Intel has said its forthcoming chip micro-architecture, Nehalem, will be targeted first at servers and high-end desktops, before being scaled down for laptops.
The Nehalem architecture, a substantial upgrade to Intel's Core 2 micro-architecture, will pack between two and eight cores, said Pat Gelsinger, senior vice president and general manager of the digital enterprise group at Intel.
Each core in Nehalem chips will be able to execute two software threads simultaneously, so a server could potentially run 16 threads at the same time. Each core will have 256K bytes of L2 cache and a shared 8MB L3 cache, so local cores can better execute threads, Gelsinger said. The QuickPath Interconnect will provide improved communication between system components.
The Nehalem architecture will include an integrated DDR3 memory controller that delivers three times the memory performance of today's highest-performance Xeon processor, Gelsinger said. Nehalem chips will come with an optional integrated graphics controller, Gelsinger said.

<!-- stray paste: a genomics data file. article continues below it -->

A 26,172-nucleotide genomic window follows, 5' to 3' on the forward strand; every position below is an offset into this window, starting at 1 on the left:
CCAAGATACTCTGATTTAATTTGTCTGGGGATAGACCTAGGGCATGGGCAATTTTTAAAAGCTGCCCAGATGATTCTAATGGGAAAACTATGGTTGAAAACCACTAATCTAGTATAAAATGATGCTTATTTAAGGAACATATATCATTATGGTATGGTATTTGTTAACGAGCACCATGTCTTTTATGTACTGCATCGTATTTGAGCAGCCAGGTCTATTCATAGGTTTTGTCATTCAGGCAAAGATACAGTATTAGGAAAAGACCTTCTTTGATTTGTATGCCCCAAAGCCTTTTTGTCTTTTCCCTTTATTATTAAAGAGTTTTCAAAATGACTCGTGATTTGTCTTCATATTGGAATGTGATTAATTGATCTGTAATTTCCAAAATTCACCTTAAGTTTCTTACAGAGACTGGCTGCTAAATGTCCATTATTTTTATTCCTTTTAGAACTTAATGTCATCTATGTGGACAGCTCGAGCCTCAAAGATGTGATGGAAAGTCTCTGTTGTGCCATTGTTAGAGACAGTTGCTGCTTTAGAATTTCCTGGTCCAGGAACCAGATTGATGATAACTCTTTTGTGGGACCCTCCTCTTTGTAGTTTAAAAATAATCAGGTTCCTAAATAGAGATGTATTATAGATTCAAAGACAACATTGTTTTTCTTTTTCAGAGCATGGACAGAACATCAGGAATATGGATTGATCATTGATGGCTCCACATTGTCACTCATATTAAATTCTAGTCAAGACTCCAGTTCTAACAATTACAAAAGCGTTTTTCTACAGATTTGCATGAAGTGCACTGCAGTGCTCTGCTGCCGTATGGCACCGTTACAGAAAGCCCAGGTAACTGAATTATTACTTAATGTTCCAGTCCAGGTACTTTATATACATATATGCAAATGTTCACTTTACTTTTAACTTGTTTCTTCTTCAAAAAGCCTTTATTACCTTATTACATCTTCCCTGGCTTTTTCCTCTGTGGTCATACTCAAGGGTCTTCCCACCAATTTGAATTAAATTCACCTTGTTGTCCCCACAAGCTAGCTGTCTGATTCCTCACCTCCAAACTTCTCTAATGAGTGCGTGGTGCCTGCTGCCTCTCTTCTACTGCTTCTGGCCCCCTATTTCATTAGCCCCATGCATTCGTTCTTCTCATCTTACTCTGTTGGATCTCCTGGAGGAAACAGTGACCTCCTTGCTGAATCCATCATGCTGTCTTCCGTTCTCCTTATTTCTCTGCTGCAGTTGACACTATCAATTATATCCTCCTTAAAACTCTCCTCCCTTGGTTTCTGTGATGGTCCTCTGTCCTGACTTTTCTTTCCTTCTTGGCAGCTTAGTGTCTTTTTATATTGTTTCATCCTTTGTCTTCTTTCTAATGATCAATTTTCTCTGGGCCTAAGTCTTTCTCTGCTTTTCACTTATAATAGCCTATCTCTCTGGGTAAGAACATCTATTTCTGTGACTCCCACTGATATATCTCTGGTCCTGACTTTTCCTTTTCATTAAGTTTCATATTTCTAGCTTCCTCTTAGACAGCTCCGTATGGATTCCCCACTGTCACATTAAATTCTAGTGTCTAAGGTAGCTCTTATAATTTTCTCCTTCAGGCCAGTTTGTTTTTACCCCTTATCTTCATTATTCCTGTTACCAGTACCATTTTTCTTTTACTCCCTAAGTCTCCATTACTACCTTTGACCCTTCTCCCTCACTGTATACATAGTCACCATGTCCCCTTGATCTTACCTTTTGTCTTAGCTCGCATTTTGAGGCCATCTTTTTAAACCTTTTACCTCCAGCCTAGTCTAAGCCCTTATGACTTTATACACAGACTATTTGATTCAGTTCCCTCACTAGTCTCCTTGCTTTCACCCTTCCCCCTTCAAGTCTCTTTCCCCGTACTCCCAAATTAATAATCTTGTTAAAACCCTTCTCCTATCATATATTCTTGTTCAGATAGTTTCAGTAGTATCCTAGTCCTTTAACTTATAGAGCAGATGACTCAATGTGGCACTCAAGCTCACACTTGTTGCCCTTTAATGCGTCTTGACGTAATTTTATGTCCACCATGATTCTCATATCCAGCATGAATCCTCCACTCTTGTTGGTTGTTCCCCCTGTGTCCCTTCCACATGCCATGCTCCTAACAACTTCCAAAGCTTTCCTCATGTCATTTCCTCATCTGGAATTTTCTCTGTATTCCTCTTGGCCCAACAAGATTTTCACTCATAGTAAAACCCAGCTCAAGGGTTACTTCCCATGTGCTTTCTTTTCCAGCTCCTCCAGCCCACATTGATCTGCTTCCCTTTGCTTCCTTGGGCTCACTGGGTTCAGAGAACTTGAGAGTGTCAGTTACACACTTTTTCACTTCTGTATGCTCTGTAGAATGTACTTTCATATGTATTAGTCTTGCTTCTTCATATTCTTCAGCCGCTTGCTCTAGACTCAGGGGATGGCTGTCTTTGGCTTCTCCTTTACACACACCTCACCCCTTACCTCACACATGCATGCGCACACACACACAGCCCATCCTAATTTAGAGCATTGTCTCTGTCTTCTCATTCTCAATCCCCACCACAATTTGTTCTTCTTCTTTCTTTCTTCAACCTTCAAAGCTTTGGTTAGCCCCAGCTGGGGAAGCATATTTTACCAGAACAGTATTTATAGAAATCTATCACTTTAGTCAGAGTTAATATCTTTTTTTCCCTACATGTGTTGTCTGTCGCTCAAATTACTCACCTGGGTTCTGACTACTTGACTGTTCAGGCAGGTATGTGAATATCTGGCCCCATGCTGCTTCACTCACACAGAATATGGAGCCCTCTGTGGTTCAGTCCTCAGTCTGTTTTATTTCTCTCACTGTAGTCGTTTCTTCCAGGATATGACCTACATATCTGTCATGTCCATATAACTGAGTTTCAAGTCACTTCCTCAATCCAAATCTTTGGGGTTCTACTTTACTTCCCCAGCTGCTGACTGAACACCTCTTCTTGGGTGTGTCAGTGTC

Overall, Nehalem chips are designed to deliver better performance-per-watt and improved system performance, Gelsinger said. The chips are due for release in late 2008 and will be made with a 45-nanometre manufacturing process.
The company will follow up Nehalem with the Westmere micro-architecture in 2009 and Sandy Bridge in 2010. Work has begun on micro-architectures to succeed Sandy Bridge, but code names have not been assigned to those. Intel has said chips will be manufactured using a 22-nm manufacturing process by 2011.
Intel is also working on the Larrabee platform, which will combine lots of cores, lots of threads and graphics capabilities to deliver high speed for the high-performance computing segment. It may bundle a graphics processing unit with the CPU on a single chip, Gelsinger said. Intel rival AMD plans to launch the Fusion chip, which will combine a graphics processing unit and CPU on one chip, in the second half of 2009.
Intel also recently said it would ship its first six-core Xeon processor, code-named Dunnington, in the second half of this year. The Dunnington chip will be part of Intel's Xeon MP 7300 series of processors and will allow a four-processor server to have as many as 24 cores.
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